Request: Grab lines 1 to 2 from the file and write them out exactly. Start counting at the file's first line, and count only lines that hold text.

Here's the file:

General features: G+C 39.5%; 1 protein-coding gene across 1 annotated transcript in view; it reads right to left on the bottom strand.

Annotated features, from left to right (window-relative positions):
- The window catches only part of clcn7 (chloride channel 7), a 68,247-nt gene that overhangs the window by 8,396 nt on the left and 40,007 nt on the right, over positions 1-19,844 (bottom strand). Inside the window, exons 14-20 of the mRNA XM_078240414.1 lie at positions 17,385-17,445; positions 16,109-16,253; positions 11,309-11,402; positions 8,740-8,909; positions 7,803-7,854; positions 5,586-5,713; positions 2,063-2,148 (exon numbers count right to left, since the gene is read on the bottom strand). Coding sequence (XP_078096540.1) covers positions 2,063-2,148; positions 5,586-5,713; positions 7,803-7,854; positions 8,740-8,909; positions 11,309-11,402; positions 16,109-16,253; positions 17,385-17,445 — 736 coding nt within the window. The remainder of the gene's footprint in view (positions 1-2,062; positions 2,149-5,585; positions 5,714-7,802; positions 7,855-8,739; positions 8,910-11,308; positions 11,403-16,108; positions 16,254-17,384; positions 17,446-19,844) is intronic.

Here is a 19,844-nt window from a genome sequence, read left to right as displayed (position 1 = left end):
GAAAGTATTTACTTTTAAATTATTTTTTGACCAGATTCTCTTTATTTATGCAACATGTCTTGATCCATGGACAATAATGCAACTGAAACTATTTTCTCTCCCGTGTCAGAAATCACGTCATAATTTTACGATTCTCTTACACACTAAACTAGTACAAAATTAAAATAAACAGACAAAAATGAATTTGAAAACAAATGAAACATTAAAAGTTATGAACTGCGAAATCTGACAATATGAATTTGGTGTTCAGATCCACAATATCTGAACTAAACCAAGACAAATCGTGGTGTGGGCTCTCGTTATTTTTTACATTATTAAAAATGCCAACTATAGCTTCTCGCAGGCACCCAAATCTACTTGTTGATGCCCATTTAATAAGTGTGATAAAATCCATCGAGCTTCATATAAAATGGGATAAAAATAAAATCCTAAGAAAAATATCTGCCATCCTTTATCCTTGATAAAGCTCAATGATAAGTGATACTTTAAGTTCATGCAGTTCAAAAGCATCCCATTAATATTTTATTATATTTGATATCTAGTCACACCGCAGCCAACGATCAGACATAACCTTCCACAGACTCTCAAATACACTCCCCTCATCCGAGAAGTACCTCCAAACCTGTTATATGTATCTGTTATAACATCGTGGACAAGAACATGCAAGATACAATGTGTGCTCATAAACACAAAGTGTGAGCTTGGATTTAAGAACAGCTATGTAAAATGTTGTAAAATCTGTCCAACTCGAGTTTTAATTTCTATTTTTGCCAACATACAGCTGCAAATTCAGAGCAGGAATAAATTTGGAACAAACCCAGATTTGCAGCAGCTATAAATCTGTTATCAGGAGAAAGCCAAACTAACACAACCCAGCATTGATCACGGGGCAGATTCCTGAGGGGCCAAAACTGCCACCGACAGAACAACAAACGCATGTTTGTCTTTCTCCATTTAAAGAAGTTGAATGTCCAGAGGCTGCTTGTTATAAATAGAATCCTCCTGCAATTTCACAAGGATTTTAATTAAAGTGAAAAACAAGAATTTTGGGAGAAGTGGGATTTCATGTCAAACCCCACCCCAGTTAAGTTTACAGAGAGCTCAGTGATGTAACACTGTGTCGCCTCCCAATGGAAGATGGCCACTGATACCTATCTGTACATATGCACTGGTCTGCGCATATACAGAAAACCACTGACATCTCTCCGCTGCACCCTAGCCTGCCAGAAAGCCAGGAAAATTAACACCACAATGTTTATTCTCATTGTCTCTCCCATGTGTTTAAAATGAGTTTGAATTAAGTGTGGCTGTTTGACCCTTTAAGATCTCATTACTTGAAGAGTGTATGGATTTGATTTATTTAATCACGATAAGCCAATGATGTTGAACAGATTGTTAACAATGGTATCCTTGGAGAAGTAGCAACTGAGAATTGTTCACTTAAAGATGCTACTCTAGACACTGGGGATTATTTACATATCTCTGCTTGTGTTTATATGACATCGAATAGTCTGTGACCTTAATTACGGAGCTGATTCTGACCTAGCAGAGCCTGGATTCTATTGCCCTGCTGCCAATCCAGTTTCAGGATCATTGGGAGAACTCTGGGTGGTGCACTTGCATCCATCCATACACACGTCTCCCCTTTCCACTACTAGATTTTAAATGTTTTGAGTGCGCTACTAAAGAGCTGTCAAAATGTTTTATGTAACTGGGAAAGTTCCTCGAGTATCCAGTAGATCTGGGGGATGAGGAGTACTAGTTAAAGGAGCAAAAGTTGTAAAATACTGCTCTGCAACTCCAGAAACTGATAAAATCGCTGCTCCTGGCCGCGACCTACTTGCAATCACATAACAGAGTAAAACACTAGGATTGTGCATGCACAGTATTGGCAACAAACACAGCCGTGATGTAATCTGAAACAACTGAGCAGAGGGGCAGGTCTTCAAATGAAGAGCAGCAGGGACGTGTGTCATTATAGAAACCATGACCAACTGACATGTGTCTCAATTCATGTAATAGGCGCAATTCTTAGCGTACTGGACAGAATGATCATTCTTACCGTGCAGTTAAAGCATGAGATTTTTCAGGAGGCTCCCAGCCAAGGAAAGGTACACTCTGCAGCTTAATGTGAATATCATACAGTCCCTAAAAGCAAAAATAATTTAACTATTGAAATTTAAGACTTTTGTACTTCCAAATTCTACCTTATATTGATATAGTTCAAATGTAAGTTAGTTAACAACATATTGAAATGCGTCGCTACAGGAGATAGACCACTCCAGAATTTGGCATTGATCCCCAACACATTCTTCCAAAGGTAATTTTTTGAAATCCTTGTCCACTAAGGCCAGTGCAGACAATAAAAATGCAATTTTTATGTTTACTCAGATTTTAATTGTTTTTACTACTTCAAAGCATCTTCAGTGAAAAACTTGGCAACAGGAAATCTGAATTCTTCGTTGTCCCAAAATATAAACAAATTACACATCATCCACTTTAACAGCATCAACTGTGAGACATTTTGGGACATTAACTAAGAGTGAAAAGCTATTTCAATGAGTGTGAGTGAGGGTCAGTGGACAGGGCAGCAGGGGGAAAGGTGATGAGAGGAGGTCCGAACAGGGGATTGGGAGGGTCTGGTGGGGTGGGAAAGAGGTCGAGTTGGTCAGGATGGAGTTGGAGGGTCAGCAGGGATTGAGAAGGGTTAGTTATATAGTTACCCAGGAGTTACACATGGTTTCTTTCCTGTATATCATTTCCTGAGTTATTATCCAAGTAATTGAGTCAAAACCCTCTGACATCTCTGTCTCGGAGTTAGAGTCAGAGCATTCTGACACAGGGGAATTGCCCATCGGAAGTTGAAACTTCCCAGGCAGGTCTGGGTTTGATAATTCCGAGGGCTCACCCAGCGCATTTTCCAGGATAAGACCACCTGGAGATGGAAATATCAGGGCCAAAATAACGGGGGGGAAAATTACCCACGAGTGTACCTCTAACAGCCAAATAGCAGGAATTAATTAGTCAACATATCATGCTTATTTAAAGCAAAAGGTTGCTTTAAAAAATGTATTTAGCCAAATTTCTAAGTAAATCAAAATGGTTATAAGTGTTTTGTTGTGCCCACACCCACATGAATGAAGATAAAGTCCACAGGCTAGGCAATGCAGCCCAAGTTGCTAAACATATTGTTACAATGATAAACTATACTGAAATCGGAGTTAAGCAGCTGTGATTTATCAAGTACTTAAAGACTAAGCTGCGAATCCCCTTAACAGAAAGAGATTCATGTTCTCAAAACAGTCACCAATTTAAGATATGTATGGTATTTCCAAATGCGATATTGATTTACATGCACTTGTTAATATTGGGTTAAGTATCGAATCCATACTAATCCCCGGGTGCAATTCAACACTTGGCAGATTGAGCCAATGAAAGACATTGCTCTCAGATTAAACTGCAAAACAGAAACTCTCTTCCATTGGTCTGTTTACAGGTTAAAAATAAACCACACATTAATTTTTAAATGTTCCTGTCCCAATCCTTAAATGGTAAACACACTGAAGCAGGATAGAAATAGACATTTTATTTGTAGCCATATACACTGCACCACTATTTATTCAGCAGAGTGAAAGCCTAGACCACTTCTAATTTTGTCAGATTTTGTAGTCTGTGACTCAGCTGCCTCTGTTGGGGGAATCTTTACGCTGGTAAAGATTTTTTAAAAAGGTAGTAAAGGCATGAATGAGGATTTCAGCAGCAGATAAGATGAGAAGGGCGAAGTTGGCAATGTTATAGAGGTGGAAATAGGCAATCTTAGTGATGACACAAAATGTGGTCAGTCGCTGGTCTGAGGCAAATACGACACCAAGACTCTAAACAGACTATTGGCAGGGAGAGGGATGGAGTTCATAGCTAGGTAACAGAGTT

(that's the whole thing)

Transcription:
General features: G+C 39.5%; 1 protein-coding gene across 1 annotated transcript in view; it reads right to left on the bottom strand.

Annotated features, from left to right (window-relative positions):